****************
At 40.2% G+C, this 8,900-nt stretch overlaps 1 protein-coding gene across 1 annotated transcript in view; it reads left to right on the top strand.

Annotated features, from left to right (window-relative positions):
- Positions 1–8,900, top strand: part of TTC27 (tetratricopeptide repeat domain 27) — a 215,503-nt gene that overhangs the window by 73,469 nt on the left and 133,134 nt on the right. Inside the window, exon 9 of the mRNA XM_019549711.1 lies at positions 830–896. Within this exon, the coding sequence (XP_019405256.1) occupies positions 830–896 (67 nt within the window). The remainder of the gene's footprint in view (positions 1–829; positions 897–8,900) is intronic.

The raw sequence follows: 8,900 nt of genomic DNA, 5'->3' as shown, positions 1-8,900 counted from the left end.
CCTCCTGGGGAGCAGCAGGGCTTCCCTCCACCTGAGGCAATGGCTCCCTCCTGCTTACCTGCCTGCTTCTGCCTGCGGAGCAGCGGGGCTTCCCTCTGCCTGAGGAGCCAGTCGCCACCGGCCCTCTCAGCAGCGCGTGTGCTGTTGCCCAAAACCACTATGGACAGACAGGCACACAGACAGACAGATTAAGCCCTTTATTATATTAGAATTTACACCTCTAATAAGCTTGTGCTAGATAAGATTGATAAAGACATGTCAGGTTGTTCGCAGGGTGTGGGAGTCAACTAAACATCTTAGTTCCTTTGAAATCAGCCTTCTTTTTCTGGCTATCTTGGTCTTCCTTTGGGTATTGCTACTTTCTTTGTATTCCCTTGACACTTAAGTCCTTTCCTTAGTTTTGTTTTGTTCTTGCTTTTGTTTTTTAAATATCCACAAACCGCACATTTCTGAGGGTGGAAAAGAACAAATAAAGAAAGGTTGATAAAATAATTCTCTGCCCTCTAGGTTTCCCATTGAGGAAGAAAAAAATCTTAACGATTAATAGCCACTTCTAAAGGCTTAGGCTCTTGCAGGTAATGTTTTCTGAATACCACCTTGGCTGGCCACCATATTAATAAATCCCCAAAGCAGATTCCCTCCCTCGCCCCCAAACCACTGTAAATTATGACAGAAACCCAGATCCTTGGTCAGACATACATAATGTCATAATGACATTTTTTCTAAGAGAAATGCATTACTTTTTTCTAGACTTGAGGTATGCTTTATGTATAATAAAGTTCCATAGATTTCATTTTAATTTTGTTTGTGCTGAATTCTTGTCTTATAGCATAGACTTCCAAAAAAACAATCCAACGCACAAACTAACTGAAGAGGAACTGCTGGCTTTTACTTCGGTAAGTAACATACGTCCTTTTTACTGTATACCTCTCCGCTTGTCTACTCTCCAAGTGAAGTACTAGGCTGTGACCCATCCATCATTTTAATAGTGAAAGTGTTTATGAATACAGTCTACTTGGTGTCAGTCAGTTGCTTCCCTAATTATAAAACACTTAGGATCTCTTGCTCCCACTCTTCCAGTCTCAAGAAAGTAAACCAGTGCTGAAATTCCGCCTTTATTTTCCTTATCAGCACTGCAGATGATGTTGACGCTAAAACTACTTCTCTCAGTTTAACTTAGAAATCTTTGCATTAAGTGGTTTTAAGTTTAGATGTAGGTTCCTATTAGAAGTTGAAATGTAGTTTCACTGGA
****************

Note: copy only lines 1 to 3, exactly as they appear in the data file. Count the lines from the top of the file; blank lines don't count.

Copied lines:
At 40.2% G+C, this 8,900-nt stretch overlaps 1 protein-coding gene across 1 annotated transcript in view; it reads left to right on the top strand.

Annotated features, from left to right (window-relative positions):
- Positions 1–8,900, top strand: part of TTC27 (tetratricopeptide repeat domain 27) — a 215,503-nt gene that overhangs the window by 73,469 nt on the left and 133,134 nt on the right. Inside the window, exon 9 of the mRNA XM_019549711.1 lies at positions 830–896. Within this exon, the coding sequence (XP_019405256.1) occupies positions 830–896 (67 nt within the window). The remainder of the gene's footprint in view (positions 1–829; positions 897–8,900) is intronic.